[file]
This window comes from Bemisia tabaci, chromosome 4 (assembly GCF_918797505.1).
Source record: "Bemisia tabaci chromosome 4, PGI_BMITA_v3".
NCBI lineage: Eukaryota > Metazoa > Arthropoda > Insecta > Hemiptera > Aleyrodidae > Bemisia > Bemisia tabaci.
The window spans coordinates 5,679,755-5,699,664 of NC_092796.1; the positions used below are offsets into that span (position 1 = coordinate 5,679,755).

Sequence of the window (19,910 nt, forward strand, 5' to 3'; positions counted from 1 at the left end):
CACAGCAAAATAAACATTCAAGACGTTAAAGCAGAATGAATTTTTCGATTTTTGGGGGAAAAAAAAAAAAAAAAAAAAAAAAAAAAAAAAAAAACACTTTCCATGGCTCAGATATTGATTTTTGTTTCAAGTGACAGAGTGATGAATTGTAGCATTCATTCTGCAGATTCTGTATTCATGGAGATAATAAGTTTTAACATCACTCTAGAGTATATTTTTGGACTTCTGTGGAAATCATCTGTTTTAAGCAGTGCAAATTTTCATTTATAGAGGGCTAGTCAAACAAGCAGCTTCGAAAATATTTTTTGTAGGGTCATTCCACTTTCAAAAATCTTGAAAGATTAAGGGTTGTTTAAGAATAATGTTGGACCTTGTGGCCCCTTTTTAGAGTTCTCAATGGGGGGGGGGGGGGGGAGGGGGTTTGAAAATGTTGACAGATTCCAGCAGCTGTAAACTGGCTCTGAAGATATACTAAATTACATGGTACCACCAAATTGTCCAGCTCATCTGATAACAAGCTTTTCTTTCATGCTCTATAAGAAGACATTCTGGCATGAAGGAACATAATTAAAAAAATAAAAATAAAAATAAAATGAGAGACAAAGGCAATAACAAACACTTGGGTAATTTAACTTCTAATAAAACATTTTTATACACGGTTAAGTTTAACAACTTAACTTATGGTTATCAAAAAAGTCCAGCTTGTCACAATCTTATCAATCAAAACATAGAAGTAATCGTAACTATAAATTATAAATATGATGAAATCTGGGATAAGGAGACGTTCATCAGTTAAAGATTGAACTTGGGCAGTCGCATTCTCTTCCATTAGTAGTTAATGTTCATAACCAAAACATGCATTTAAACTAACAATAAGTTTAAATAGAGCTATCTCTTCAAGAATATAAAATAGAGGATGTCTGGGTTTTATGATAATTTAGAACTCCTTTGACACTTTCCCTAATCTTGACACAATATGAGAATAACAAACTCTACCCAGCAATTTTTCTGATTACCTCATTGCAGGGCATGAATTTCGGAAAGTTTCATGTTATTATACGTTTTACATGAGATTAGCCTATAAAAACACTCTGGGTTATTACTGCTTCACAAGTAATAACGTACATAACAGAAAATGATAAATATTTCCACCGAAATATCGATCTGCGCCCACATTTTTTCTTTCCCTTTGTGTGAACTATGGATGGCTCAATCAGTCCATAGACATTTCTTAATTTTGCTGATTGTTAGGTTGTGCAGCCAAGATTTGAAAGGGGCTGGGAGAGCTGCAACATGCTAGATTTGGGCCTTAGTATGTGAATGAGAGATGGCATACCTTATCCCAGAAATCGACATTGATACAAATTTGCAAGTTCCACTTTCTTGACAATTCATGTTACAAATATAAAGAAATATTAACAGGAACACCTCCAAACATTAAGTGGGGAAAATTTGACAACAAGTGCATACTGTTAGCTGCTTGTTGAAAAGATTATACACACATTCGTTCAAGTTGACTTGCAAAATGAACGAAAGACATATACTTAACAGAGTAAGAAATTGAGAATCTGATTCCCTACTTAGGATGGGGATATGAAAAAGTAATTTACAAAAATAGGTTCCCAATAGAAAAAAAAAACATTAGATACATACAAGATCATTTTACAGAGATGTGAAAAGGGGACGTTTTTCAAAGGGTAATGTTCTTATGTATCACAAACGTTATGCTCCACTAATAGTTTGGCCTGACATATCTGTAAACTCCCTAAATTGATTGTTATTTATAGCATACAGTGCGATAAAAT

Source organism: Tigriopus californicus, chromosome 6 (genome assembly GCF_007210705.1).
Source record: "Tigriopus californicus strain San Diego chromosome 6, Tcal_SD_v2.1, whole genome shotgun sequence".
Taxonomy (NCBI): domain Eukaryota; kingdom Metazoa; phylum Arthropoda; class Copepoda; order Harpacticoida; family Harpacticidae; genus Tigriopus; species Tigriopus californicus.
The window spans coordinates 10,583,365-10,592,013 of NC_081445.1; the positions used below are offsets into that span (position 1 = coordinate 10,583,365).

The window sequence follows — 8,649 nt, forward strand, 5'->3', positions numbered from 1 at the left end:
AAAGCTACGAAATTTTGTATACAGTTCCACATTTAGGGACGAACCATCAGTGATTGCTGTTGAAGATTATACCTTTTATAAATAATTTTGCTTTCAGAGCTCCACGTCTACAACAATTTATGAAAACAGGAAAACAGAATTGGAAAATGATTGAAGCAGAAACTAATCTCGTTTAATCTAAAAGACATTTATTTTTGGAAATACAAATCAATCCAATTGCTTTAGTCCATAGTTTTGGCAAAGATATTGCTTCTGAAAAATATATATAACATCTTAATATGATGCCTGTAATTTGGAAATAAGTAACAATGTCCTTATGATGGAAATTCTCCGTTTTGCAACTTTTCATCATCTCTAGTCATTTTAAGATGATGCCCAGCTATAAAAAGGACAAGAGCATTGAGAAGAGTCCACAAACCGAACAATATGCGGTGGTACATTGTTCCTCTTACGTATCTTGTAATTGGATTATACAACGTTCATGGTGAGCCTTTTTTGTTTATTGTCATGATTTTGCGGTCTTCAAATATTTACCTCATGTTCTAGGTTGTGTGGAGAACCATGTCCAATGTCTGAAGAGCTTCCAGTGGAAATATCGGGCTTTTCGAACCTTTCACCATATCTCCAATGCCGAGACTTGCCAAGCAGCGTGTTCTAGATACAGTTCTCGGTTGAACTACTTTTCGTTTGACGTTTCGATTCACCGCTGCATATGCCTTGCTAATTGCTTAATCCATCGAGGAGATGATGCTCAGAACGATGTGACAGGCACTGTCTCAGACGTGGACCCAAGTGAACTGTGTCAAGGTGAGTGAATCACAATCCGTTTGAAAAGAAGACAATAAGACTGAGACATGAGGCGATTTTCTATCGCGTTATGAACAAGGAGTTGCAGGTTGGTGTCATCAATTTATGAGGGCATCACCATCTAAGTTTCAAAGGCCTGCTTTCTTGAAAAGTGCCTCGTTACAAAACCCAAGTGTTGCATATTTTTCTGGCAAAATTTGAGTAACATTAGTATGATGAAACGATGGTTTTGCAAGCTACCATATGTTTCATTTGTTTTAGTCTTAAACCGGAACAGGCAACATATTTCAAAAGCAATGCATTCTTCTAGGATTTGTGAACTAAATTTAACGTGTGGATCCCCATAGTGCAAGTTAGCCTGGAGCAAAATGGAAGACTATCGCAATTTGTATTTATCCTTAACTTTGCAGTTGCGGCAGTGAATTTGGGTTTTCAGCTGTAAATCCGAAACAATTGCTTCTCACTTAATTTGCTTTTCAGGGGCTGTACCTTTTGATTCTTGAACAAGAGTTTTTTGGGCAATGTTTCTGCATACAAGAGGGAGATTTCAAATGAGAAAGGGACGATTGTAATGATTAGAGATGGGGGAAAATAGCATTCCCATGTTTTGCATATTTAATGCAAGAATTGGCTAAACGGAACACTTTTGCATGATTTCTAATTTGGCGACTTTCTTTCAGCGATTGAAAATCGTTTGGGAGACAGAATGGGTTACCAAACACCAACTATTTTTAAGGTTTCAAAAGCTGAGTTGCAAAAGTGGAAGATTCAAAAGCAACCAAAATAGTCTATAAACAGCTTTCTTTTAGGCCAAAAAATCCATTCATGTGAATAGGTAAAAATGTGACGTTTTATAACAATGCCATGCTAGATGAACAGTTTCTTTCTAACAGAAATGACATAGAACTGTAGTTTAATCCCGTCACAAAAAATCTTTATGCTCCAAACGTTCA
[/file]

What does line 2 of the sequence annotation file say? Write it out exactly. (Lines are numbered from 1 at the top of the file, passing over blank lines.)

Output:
Source record: "Bemisia tabaci chromosome 4, PGI_BMITA_v3".